Tax Tip of the Week | October 13, 2010 | No. 62
Financial Statements – How They Can Help
Analyzing Your Financial Statements
You are working hard, very hard. In fact, you have never worked so hard in your life. Your employees are also working hard. Therefore, your business must be doing, amazingly well. Right? BUT…your bank account is nearly empty, your desk drawer is full of checks that you can’t mail, and your line of credit is maxed. So, what is wrong – where is all the cash going? Often, the mystery may be explained by analyzing your financial statements.
You will want to use at least the following reports:
(1) The Balance Sheet – this is a record of your business’s assets, liabilities, and equity as of a certain moment in time or a snapshot.
(2) The Profit and Loss Statement or aka the Income Statement – this is a recap of your business’s sales, expenses, and net profit (or loss) over a specific period of time.
(3) The Cash Flow Statement – this will show a recap of the actual increases and decreases of cash coming into and out of your checking account.
Use your financial statements to compute your ratios or metrics. Learn which ratios are typically used by your industry. Compare your results to these ratios. Some of these ratios may include – aging of accounts receivable and accounts payable, inventory turnover, gross profit margins and a percentage of net income to sales – just to name a few. All of these and more will help you provide a scorecard on the health of your business and explain what is going on behind the scenes. For example, is your cash funding higher accounts receivables and higher inventory levels because of double digit growth in your sales? Or, is your cash funding an operating loss because your sales are not high enough to cover your overhead? Your financial statements will also show you why your checkbook balance has little value in determining your profits.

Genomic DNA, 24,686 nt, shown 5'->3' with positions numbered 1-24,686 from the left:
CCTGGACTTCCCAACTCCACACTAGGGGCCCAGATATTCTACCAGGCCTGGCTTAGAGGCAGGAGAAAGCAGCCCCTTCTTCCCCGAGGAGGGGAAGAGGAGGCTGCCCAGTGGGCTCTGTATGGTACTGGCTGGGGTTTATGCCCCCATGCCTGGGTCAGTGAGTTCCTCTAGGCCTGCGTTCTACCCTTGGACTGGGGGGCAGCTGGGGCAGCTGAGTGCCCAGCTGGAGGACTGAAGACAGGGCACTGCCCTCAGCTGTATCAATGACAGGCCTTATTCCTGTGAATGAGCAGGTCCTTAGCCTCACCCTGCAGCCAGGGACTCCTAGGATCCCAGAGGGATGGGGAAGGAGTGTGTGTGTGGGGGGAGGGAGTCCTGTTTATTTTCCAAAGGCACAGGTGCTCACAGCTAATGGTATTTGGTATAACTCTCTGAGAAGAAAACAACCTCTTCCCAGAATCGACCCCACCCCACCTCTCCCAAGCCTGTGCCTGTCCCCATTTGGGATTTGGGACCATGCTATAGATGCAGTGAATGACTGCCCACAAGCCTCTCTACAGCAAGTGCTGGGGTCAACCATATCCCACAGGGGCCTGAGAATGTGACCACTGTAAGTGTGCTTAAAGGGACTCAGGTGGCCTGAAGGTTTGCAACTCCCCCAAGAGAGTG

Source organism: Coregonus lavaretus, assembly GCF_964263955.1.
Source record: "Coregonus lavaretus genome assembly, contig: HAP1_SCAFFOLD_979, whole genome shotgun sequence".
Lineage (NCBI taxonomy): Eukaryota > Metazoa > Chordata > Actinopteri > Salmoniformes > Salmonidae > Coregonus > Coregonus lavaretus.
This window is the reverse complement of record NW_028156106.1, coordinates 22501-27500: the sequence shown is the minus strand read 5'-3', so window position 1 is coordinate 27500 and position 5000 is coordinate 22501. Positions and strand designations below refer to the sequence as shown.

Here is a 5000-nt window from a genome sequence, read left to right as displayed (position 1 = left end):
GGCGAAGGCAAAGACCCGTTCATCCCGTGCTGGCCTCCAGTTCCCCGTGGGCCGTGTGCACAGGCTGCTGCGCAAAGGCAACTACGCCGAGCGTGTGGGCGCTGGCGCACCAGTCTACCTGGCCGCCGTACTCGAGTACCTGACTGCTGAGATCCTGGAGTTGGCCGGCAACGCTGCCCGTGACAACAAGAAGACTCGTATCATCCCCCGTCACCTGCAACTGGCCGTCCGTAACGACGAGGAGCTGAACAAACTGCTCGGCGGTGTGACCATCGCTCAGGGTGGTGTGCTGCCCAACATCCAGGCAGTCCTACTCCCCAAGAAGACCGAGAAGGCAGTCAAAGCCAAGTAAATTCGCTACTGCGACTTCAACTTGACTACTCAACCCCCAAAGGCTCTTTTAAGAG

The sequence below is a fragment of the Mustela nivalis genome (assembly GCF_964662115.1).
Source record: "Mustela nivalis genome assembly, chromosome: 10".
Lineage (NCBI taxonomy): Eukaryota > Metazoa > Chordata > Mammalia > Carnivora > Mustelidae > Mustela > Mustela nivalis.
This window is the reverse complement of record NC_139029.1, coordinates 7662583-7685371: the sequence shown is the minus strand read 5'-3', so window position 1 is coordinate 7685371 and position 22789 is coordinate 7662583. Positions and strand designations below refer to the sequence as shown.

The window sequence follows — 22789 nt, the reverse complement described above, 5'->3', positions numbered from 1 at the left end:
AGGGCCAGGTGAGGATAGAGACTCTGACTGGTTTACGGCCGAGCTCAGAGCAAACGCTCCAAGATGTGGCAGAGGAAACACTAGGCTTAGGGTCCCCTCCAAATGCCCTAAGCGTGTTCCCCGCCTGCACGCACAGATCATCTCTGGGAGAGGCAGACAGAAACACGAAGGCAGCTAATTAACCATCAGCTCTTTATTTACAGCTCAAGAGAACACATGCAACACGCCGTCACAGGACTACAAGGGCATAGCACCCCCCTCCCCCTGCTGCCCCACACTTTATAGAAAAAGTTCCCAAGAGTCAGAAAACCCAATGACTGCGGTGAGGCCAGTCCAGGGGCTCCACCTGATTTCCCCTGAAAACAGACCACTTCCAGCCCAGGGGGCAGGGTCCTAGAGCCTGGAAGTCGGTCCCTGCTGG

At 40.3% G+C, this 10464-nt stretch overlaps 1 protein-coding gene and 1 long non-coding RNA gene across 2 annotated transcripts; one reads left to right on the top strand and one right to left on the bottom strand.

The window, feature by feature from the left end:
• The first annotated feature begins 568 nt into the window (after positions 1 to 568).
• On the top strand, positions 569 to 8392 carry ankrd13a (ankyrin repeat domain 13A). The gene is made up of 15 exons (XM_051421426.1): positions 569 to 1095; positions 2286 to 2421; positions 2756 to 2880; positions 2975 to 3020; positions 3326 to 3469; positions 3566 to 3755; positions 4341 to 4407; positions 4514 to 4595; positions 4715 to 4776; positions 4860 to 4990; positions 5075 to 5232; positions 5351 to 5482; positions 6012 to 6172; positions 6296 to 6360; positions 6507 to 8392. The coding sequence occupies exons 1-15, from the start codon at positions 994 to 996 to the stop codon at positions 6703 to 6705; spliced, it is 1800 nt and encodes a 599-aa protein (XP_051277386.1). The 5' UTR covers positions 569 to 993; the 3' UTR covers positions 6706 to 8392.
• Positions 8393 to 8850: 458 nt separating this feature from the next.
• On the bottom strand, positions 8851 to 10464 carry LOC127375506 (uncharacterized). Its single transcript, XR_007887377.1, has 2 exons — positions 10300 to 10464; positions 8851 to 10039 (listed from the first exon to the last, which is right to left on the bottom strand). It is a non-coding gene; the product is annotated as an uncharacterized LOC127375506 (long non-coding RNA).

In addition to using monthly financial statements many companies will also use the underlying data for them to create daily or weekly flash reports. One rule for flash reports is they should not exceed one page – keep them short. They typically include the information necessary to drive the business forward to meet your strategic plan. For example, they may show the sales or parts produced for the preceding day as compared to a predetermined target in an effort to change direction and methodology as needed on a very short notice.
Side note: Timely (within 10 days following month end) and accurate financial statements that use the accrual method of accounting (i.e. where accounts receivable, inventory, accounts payable and various accrued liabilities are recorded) is crucial. One cannot expect to make great decisions from poor information or information that is outdated. And, don’t forget the IRS expects accurate reporting as well.
This week’s author: Mark Bradstreet, CPA
Rick Prewitt – the guy behind TTW
…until next week.